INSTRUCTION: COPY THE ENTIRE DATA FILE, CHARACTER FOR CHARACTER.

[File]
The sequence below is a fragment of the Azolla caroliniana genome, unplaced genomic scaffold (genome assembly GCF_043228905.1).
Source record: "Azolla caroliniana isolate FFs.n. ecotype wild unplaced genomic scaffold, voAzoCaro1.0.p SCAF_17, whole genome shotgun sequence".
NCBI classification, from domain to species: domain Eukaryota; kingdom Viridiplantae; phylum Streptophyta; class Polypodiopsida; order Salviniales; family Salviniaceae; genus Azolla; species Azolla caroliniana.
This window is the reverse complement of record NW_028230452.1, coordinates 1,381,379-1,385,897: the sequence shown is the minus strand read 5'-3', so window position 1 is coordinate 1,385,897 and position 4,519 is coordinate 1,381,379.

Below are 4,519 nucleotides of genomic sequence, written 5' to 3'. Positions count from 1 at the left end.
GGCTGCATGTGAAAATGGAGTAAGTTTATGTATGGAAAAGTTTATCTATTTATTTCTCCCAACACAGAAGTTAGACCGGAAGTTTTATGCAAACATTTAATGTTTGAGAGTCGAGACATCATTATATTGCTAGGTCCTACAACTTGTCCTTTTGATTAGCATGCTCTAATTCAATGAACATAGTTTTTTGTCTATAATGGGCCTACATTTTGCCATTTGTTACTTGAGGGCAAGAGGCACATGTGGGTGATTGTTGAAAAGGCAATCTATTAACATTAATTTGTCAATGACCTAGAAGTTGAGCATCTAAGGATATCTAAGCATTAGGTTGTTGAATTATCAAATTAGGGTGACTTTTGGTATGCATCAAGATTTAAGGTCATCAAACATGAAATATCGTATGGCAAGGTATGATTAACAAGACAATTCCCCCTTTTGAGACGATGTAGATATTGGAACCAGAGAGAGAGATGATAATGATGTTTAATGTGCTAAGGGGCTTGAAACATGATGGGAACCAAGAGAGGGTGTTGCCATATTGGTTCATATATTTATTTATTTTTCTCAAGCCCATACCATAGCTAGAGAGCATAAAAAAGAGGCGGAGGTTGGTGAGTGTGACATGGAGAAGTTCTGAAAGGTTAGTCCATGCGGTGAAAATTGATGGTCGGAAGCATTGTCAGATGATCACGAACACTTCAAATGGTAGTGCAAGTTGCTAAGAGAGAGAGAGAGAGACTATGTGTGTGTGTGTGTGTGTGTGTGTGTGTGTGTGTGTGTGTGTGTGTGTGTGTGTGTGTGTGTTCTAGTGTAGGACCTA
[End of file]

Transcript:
The sequence below is a fragment of the Azolla caroliniana genome, unplaced genomic scaffold (genome assembly GCF_043228905.1).
Source record: "Azolla caroliniana isolate FFs.n. ecotype wild unplaced genomic scaffold, voAzoCaro1.0.p SCAF_17, whole genome shotgun sequence".
NCBI classification, from domain to species: domain Eukaryota; kingdom Viridiplantae; phylum Streptophyta; class Polypodiopsida; order Salviniales; family Salviniaceae; genus Azolla; species Azolla caroliniana.
This window is the reverse complement of record NW_028230452.1, coordinates 1,381,379-1,385,897: the sequence shown is the minus strand read 5'-3', so window position 1 is coordinate 1,385,897 and position 4,519 is coordinate 1,381,379.

Below are 4,519 nucleotides of genomic sequence, written 5' to 3'. Positions count from 1 at the left end.
GGCTGCATGTGAAAATGGAGTAAGTTTATGTATGGAAAAGTTTATCTATTTATTTCTCCCAACACAGAAGTTAGACCGGAAGTTTTATGCAAACATTTAATGTTTGAGAGTCGAGACATCATTATATTGCTAGGTCCTACAACTTGTCCTTTTGATTAGCATGCTCTAATTCAATGAACATAGTTTTTTGTCTATAATGGGCCTACATTTTGCCATTTGTTACTTGAGGGCAAGAGGCACATGTGGGTGATTGTTGAAAAGGCAATCTATTAACATTAATTTGTCAATGACCTAGAAGTTGAGCATCTAAGGATATCTAAGCATTAGGTTGTTGAATTATCAAATTAGGGTGACTTTTGGTATGCATCAAGATTTAAGGTCATCAAACATGAAATATCGTATGGCAAGGTATGATTAACAAGACAATTCCCCCTTTTGAGACGATGTAGATATTGGAACCAGAGAGAGAGATGATAATGATGTTTAATGTGCTAAGGGGCTTGAAACATGATGGGAACCAAGAGAGGGTGTTGCCATATTGGTTCATATATTTATTTATTTTTCTCAAGCCCATACCATAGCTAGAGAGCATAAAAAAGAGGCGGAGGTTGGTGAGTGTGACATGGAGAAGTTCTGAAAGGTTAGTCCATGCGGTGAAAATTGATGGTCGGAAGCATTGTCAGATGATCACGAACACTTCAAATGGTAGTGCAAGTTGCTAAGAGAGAGAGAGAGAGACTATGTGTGTGTGTGTGTGTGTGTGTGTGTGTGTGTGTGTGTGTGTGTGTGTGTGTGTGTGTGTGTTCTAGTGTAGGACCTA